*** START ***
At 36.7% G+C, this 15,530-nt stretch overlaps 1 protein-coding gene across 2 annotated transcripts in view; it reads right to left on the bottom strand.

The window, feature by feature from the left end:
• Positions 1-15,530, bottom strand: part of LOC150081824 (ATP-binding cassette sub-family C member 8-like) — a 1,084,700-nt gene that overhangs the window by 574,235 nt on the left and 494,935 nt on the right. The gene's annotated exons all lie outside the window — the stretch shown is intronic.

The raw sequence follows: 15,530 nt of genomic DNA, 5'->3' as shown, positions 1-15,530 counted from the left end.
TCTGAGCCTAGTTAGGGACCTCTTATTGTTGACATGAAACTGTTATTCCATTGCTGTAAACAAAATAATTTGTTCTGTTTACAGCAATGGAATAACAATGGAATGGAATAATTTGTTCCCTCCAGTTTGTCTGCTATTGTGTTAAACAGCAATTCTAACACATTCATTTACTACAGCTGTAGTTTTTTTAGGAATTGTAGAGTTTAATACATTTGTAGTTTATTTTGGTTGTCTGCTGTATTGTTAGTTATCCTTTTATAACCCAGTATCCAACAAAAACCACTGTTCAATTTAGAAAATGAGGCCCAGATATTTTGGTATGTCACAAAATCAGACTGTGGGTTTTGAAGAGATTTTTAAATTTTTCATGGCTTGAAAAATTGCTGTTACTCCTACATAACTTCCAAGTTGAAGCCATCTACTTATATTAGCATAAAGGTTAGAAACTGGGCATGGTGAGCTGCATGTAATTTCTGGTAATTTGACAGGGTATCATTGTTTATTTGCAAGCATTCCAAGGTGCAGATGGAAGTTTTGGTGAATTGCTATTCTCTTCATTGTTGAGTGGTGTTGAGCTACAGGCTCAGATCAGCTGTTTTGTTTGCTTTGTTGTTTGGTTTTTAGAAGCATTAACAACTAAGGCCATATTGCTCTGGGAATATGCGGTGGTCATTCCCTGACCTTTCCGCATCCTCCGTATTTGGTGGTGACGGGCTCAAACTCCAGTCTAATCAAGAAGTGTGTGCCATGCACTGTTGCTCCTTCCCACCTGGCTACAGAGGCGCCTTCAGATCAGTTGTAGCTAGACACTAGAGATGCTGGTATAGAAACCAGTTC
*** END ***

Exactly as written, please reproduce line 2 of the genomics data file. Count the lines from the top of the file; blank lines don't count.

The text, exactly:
The window, feature by feature from the left end: